Tristan und Isolde
Studio recording in stereo
Conductor: Leonard Bernstein
Tristan Peter Hofmann
Isolde Hildegard Behrens
Brangäne Yvonne Minton
Kurwenal Bernd Weikl
Marke Hans Sotin
Melot Heribert Steinbach
Ein Hirt Heinz Zednik
Ein Seemann Thomas Moser
Ein Steuermann Raimund Grumbach
Chor und Sinfonieorchester des
Bayerischen Rundfunks
Philips, 438 241-2 4 CDs DDD
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Review by Graham Clark

Bernstein has made very few opera recordings, which is truly a shame. This is one of his finest recordings of all. This was the first Tristan on CD in fact, though it comes on five instead of four discs. Philips in fact reissued this recording on four discs, but the price is outrageous.

Berstein, who has a reputation as a wild man when it comes to some pieces, is here very reflective. The stress he put on his singers to act the part as well as sing it in the studio creates a true dramatic sense despite slow tempi, and the murky approach to the music truly gives a picture of the dark medieval order which the opera focuses on. The conducting is never too slow, however, and Bernstein, while laying bare every detail of the music, gives a true sense of tension. The orchestra works well with him (he was known for getting on the good side of the most indifferent orchestras. Even the VPO loved him!)

In my opinion, the singing could also hardly be improved upon. Peter Hofmann was for a while the great hope for the future of Heldentenors, he was a great actor, looked the parts, and sang well (too bad he never got around to Siegfried). Unfortunately he ruined his voice with an overstressed work load, and several attempts at the role of Siegmund, a role to which his voice was not really suited. Here he is captured in his prime. His tragic irony bites, his raging is fearful, and his heroic outbursts are for once genuine sounding.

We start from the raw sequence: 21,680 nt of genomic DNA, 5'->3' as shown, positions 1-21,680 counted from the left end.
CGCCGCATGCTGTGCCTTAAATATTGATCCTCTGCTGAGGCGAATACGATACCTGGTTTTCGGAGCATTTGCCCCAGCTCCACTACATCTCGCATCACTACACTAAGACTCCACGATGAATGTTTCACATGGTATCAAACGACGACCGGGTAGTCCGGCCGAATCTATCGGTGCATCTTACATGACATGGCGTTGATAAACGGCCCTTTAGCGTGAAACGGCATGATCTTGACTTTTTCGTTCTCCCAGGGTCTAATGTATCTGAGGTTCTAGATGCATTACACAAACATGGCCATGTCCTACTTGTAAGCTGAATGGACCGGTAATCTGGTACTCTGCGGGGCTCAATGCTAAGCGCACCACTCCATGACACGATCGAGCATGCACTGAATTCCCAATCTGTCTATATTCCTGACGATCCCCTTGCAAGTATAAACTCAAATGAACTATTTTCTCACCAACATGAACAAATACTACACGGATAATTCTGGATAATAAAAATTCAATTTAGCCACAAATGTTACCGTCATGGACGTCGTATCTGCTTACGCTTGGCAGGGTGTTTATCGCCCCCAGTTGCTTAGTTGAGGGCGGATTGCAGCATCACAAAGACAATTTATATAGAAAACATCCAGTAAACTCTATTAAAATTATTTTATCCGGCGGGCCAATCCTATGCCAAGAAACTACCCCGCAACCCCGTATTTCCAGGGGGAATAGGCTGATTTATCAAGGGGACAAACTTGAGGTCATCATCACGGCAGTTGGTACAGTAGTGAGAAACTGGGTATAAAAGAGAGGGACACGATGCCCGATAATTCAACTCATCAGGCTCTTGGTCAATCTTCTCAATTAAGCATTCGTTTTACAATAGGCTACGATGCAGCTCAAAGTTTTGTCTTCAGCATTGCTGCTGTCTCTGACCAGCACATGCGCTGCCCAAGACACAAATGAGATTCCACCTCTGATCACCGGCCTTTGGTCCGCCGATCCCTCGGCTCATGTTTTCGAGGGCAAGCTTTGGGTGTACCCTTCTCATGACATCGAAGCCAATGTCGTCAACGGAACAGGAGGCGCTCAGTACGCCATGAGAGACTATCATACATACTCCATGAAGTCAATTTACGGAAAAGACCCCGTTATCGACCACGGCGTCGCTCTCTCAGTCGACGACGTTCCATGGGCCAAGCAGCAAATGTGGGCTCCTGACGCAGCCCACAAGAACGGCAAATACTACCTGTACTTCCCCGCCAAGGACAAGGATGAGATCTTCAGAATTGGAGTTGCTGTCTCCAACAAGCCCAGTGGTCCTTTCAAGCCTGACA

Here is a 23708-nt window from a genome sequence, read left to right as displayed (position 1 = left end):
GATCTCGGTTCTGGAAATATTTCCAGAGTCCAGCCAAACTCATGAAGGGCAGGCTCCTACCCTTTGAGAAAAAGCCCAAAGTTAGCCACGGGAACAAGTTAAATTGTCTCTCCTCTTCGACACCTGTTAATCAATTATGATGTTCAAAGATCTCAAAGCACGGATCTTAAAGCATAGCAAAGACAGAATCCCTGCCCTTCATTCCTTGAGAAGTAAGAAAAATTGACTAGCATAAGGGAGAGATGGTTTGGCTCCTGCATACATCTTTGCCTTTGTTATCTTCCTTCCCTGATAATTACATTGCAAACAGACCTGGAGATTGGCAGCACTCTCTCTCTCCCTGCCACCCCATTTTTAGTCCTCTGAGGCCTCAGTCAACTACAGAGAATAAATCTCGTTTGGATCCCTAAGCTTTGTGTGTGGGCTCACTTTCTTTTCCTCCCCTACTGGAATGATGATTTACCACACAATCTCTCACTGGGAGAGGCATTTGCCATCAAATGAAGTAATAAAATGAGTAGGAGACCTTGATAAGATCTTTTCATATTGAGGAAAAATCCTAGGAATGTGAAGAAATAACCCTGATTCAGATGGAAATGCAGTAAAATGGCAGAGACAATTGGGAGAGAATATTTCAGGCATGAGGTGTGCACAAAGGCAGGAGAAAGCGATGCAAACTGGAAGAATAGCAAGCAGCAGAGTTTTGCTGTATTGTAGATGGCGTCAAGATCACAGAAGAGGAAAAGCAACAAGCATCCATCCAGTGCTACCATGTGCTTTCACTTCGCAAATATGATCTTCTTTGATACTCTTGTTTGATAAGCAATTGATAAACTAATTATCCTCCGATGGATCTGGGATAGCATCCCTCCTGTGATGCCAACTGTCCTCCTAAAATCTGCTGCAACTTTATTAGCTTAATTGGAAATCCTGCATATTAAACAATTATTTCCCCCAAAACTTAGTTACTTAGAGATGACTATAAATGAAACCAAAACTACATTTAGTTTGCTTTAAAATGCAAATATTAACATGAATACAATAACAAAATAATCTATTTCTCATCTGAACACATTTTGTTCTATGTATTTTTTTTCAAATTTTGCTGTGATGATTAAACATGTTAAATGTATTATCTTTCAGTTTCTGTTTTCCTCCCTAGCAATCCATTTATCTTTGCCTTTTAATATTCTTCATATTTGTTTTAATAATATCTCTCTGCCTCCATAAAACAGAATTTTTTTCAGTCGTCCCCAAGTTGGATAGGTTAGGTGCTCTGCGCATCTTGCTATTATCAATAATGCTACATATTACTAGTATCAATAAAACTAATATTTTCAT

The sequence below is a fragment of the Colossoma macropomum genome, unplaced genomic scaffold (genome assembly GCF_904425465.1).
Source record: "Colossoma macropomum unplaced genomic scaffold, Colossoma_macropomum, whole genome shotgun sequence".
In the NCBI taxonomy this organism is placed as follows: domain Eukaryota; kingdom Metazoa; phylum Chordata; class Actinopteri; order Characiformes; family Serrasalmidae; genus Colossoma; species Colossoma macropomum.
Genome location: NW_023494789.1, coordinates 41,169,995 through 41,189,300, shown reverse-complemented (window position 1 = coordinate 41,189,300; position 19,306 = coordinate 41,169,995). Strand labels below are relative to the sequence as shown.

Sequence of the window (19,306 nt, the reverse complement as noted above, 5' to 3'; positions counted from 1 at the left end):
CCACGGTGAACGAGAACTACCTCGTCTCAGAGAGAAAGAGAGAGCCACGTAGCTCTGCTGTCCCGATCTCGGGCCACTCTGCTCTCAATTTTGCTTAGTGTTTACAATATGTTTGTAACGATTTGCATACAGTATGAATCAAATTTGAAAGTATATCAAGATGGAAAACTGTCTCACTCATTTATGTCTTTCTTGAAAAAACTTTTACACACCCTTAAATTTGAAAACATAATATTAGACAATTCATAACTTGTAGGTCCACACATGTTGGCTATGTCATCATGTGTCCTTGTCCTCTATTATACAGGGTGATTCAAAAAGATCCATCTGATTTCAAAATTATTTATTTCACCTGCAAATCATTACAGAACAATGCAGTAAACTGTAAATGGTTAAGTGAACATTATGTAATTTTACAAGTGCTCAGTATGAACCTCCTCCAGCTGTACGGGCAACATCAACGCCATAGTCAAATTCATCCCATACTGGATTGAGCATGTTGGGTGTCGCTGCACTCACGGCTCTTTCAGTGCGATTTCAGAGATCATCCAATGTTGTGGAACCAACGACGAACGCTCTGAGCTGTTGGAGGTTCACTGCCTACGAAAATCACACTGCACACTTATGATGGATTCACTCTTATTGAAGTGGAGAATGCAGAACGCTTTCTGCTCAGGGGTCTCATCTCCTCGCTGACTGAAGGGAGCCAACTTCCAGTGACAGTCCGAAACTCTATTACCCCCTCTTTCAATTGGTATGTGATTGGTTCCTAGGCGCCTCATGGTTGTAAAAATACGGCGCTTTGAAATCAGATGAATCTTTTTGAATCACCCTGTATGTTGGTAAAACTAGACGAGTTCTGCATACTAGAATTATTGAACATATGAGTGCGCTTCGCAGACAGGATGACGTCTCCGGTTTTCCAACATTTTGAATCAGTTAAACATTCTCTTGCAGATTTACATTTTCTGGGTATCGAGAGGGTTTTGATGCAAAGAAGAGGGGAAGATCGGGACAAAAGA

Isolde is also great. Hildegard Behrens does not, by any means, have the vocal power that Nilsson could offer, but excels in a more timid and human portrait of the princess than Nilsson's masquarading Valkyrie. As the lesser female and male duo (Brangäne/Kurwenal), Minton and Weikl make a truly sympathetic yet dramatic pair. Amoung the others, Hans Sotin is a wonderful King Marke. The only slight weakness is a slightly overstressed Melot.

Whatever the critics say, I consider this recording to certainly be Karajan's equal, if not Böhm's. Happy listening!

This review is from the now closed Wagner on the Web and it is published without the author's consent. I haven't been able to get in touch with him. If the author reads this, please contact me as soon as possible. If you don't want it here, I'll take it of the site immediately.